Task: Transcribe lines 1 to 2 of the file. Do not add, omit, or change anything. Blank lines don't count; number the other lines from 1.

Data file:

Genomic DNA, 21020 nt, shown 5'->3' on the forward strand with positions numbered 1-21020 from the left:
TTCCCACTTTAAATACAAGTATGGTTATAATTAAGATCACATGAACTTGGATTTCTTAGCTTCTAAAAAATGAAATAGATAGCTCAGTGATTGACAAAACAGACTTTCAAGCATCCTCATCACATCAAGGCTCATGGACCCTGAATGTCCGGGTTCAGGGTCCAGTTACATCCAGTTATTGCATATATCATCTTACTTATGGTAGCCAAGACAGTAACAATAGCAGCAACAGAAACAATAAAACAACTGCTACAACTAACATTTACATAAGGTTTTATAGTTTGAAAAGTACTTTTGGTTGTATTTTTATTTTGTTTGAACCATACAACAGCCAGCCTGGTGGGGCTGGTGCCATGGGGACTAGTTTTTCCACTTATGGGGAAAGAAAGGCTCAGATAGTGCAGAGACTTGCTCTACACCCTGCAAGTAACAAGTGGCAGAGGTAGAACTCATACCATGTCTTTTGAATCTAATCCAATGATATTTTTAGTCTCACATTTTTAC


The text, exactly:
Genomic DNA, 21020 nt, shown 5'->3' on the forward strand with positions numbered 1-21020 from the left:
TTCCCACTTTAAATACAAGTATGGTTATAATTAAGATCACATGAACTTGGATTTCTTAGCTTCTAAAAAATGAAATAGATAGCTCAGTGATTGACAAAACAGACTTTCAAGCATCCTCATCACATCAAGGCTCATGGACCCTGAATGTCCGGGTTCAGGGTCCAGTTACATCCAGTTATTGCATATATCATCTTACTTATGGTAGCCAAGACAGTAACAATAGCAGCAACAGAAACAATAAAACAACTGCTACAACTAACATTTACATAAGGTTTTATAGTTTGAAAAGTACTTTTGGTTGTATTTTTATTTTGTTTGAACCATACAACAGCCAGCCTGGTGGGGCTGGTGCCATGGGGACTAGTTTTTCCACTTATGGGGAAAGAAAGGCTCAGATAGTGCAGAGACTTGCTCTACACCCTGCAAGTAACAAGTGGCAGAGGTAGAACTCATACCATGTCTTTTGAATCTAATCCAATGATATTTTTAGTCTCACATTTTTAC